The rulings on KLM, TAP, and Condor should be just the beginning
The airline RyanAir has successfully challenged the bailouts of the Dutch airline KLM, the Portuguese company TAP, and the German carrier Condor. The crusade of RyanAir CEO Michael O’Leary seems to show effects, as the €550 million bailout for Condor has been put on hold – despite the court not asking the money back immediately from the airline – while others are hanging in the balance.
TAP and KLM have seen the same things happen to them. In all three cases thus far, the justification of the European Court of Justice has been that the bailout funds hadn’t been sufficiently justified by the member states in question. Ryanair welcomed the two rulings as an “important victory for consumers and competition”. The state aid had violated the principle of the internal market in the EU and reversed the liberalisation of air transport. They led to unfair competition by inefficient companies. Europe’s largest low-cost airline has filed a total of 16 lawsuits against state aid to competitors with the Luxembourg court, including the billions in aid to Lufthansa. However, the EU court had rejected lawsuits against state funds for the Scandinavian SAS, Finnair and Air France. The Irish company had taken legal action in May 2020 to denounce on the one hand guaranteed loans granted by Sweden, in particular to the Scandinavian company SAS for an amount of 3.3 billion crowns (308 million euros).
In the case of France, as in the case of Sweden, it considers that the aid measures are indeed aimed at remedying the damage caused by this extraordinary event to airlines in both countries. The State aid is also considered to be “proportionate”.
One point where the ECJ judges in the Condor case see a need for clarification is the question of the costs for the insolvency proceedings. This had to be extended after the cancellation of the PGL (Polish Aviation Group). The EU Commission had not sufficiently explained why it had included the extended insolvency period when calculating the damage to Condor from the Corona crisis, the judges explained. In principle, the Commission itself has stipulated that only damages directly caused by the pandemic – such as cancelled flights – may be compensated with taxpayers’ money. Moreover, it had not been explained why the planned sale to PGL had failed because of the pandemic. On this point, improvements could solve the headaches of Condor, but it’s not a given.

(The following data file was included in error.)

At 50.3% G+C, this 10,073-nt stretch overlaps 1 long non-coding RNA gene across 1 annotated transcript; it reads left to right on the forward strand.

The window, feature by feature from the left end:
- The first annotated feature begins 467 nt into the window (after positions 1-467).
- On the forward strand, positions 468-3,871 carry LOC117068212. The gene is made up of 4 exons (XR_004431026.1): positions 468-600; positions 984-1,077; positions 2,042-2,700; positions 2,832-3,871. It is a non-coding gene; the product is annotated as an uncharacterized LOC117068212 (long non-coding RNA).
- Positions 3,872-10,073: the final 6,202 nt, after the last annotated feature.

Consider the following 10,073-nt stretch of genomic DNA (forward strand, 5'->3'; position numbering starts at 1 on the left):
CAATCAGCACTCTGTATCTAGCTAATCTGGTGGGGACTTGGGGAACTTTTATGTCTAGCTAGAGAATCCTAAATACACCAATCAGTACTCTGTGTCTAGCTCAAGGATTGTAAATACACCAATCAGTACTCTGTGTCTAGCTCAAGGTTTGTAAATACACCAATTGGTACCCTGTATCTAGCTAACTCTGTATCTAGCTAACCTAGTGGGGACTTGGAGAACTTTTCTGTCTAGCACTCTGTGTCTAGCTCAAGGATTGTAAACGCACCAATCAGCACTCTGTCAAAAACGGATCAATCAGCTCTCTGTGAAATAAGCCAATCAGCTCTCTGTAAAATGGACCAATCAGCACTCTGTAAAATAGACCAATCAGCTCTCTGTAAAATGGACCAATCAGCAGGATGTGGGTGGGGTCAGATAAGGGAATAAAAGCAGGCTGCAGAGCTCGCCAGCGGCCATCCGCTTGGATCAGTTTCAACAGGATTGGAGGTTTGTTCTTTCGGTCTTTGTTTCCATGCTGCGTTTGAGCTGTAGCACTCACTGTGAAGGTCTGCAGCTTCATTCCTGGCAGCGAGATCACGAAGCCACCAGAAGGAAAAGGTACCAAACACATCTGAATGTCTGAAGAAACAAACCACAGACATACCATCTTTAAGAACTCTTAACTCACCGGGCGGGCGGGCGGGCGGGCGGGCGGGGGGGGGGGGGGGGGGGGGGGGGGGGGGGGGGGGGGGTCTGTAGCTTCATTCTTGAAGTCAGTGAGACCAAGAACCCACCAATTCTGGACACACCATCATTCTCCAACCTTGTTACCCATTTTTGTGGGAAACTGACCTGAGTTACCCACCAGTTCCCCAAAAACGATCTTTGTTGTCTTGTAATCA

The problem with only attacking the precise justifications is that while the ECJ temporarily suspends the bailouts, the court does not strike down the principle of airline bailouts at all. Most of these airlines demanded funds in just a few weeks after the lockdown measures began, showing that they were all short-stripped for cash to begin with. Why should taxpayers fund companies that do not secure themselves sufficiently for times of crisis? After all, individual citizens or small companies would also be asked to pay their bills – and if caught spending money they do not have, would be called fiscally irresponsible. How airlines balance (or rather not balance) their books is their business alone, and not that of the taxpayer.
Originally published here.